15. 15. Dr. Kale has stated in cross-examination that Schizophrenia comes under psychosis and if proper treatment is given, the patient may give response to it. He further stated that if recovery is there, patient is in a position to give marital happiness and/or perform matrimonial obligations. So, this opinion of Dr. Kale is based on one time examination and what is stated is a general proposition that if a patient responds to the treatment and recovers, the patient is in a position to give marital happiness and to perform all matrimonial obligations. Dr. Kale even admitted that when he interviewed, the appellant was under influence of previous medication. This is material when we consider the opinion of doctors, and we find, the evidence of Dr. Barhale more reliable, as Dr. Barhale had several occasions to examine the appellant, observe her behaviour, give her treatment and see the effect of medication prescribed by him. Though, Dr. Kale has stated that torture of a newly married girl, by allegation that she is of a loose character comes under environmental cause, it is still a general proposition, not necessarily applicable to the appellant. It is not the say of Dr. Kale that in the history given to him, the appellant had made out a case of torture and /or of allegations of loose character by her inlaws. It is worth noting that only for three days the appellant lived with the respondent and on the fourth day after marriage she was taken to Dr. Barhale for treatment and this conduct fortifies that there must be abnormal behaviour which led the respondent and the members of his family to take the appellant to a Psychiatrist. It is worth noting that while taking the appellant to Dr. Barhale, the father and the sister of the appellant had accompanied her. Dr. Kale also admitted that the appellant patient was not in a position to giye interview because she was under influence of medication. Therefore, the evidence of Dr. Kale is not much helpful. ; ;
  16. 16. On the other hand, Dr. Vinay Barhale; examined at Exh. 27, has stated that from 30-6-2002, as per the available record, the appellant was under his treatment. It can be said that even before that, the appellant had visited his hospital. The appellant was suffering from Schizophrenia. She was in hospital from 30-6-2002 to 20-7-2002. Dr. Barhale stated that she was admitted; in the hospital due to irritability, uncooperativeness and hostility. He gave medicines and electro convulsive therapy. Dr. Barhale further stated that probably before 5 to 6 years, the appellant had come to him for treatment. Dr. Barhale was shown the discharge card and the prescriptions which were proved at Exhs. 28 to 30. Dr. Barhale has stated that those were the prescriptions for schizophrenia disease and that due to the medicines the symptoms were controlled. He also stated that schizophrenia is a treatable disease. When the appellant approached him from time to time, she was recovered 90 per cent or more and that she could lead the marital life. However, at the same time he stated that Schizophrenia is a continuous disease, which can be kept under control with the help of continuous medicines. So, in that sense, Schizophrenia is incurable disease. Dr. Barhale has specifically stated that schizophrenia is not a curable disease. He further stated that mental distress may be one of the causes for schizophrenia.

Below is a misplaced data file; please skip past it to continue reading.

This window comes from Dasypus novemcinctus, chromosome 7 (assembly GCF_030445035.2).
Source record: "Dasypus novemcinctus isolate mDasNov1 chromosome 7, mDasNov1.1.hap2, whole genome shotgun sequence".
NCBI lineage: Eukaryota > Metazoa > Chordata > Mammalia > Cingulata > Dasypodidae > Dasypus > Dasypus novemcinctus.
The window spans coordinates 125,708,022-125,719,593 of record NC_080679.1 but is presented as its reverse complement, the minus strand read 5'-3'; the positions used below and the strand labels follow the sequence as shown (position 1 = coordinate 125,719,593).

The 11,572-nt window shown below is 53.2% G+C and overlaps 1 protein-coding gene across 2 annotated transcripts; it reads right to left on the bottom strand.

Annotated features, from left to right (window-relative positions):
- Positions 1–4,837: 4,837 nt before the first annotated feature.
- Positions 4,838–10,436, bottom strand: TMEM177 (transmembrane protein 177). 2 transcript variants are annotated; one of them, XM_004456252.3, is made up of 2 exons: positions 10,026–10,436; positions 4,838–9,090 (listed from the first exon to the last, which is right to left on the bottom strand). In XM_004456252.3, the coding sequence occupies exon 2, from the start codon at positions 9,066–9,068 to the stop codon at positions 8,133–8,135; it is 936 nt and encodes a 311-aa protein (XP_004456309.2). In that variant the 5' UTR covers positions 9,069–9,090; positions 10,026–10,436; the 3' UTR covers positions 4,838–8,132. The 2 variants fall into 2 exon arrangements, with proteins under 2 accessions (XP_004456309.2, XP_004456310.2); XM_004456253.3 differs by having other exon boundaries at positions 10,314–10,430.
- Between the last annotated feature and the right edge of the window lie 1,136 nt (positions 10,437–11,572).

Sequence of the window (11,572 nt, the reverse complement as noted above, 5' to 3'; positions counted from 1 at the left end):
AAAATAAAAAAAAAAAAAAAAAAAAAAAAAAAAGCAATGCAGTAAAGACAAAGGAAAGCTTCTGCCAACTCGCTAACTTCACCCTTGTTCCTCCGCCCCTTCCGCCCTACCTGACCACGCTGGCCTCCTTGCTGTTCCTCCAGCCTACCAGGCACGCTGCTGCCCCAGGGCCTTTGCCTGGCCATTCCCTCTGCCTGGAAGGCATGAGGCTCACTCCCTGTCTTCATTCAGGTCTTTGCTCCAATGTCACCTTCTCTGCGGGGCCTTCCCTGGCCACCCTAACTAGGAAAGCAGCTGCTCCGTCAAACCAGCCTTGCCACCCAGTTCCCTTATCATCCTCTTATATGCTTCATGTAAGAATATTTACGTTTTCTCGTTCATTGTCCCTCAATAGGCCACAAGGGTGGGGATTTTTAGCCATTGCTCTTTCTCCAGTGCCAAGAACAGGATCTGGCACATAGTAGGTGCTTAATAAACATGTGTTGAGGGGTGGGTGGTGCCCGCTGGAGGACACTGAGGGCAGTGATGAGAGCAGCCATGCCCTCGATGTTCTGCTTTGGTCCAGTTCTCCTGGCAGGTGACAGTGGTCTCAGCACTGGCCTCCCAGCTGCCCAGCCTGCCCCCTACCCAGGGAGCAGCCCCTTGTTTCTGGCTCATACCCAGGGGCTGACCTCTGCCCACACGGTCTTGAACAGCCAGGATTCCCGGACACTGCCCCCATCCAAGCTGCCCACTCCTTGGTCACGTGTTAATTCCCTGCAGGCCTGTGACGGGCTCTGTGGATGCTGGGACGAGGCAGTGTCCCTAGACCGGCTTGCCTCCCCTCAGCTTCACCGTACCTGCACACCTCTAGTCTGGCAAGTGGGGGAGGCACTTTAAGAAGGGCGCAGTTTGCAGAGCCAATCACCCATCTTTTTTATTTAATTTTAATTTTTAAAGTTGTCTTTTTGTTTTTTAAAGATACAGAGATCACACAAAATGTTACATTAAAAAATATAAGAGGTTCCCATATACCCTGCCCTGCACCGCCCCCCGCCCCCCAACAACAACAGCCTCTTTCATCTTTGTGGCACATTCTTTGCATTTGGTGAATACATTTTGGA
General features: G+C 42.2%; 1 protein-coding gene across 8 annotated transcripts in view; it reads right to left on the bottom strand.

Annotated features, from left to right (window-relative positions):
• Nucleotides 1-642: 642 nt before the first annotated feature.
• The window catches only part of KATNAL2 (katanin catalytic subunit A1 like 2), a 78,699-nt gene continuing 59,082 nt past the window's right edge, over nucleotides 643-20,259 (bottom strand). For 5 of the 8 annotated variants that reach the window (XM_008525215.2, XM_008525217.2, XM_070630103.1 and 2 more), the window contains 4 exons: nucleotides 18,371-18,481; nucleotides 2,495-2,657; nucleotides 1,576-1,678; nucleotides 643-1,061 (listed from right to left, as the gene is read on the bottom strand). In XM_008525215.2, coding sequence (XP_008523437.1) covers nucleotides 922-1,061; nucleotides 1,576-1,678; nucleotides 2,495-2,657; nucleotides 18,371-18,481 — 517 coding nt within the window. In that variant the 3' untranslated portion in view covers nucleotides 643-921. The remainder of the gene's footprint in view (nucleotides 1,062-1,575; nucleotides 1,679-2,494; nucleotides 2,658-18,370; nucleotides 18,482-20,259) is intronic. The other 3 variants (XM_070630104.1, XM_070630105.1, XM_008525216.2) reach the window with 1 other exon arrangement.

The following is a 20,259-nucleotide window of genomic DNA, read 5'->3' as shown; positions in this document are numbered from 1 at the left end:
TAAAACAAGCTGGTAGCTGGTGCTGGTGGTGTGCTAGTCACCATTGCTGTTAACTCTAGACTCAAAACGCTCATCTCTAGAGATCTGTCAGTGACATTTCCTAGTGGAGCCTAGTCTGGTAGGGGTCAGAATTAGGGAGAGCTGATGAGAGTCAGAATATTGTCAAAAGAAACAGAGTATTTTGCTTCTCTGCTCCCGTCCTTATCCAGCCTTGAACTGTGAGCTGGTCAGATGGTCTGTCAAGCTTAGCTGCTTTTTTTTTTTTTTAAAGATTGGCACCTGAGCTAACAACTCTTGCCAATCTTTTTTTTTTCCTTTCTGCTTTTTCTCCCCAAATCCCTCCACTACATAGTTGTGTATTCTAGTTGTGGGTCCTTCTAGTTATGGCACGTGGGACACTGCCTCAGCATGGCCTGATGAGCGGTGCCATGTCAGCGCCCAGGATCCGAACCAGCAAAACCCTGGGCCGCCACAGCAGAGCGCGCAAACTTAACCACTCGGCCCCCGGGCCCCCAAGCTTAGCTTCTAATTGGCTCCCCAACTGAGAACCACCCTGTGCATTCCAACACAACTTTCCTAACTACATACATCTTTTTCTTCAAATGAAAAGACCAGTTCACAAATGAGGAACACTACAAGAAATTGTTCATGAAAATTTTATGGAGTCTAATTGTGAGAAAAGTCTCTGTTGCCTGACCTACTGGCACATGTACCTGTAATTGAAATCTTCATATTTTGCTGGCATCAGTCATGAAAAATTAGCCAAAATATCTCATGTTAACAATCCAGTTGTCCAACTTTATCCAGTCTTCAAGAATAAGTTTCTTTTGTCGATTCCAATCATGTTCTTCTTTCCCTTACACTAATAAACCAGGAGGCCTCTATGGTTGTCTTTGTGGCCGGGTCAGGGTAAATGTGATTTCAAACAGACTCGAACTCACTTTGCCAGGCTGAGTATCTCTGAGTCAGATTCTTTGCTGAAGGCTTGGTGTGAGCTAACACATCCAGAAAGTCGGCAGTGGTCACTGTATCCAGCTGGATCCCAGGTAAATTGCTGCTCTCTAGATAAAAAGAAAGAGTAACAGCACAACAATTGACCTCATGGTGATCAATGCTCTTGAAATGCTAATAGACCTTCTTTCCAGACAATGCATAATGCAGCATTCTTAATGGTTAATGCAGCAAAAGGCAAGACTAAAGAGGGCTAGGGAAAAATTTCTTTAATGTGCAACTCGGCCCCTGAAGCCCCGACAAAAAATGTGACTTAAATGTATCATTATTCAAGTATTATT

17. 17. The respondent/husband examined his sister Manisha at Exh. 32 to support his case. Manisha has stated that the behaviour of the appellant was not normal. On the 1st night after the marriage when all guests went to sleep and when she, her sister and others were chitchatting in the hall, the appellant had come out of the room and sat with them in the hall. Manisha stated that her sister reached the appellant back to the room.
  18. 18. Appellant Vandana did state in her statement that on fourth day after marriage, there was phone call from her cousin brother. He was making enquiries regarding her and she talked with him for 10 to 15 minutes. The respondent made inquiries with her and then the respondent started suspecting her character. The fourth day was 8-1-2003 after the marriage. It was the day, on which the appellant was taken to Dr. Barhale. So, the story of suspicion due to telephonic talk and the allegations of torture appears to be concocted and false.
  19. 19. In the cross-examination, appellant Vandana has stated that 7 to 8 years prior to recording of her deposition on 21 -2-2004, she was taking treatment of Dr. Barhale and two years before the marriage she was taking treatment for mental illness. Her parents financial condition was weak, so she wanted to do service. As she was not getting good service, she was having mental tension. This falsifies the allegation that false petition was filed by the respondent due to lust of money. The appellant Vandana further stated that she did service for three years, but it was not to her liking and, therefore, she had mental tension. She also admitted that for 8 days she was admitted in the hospital as indoor patient.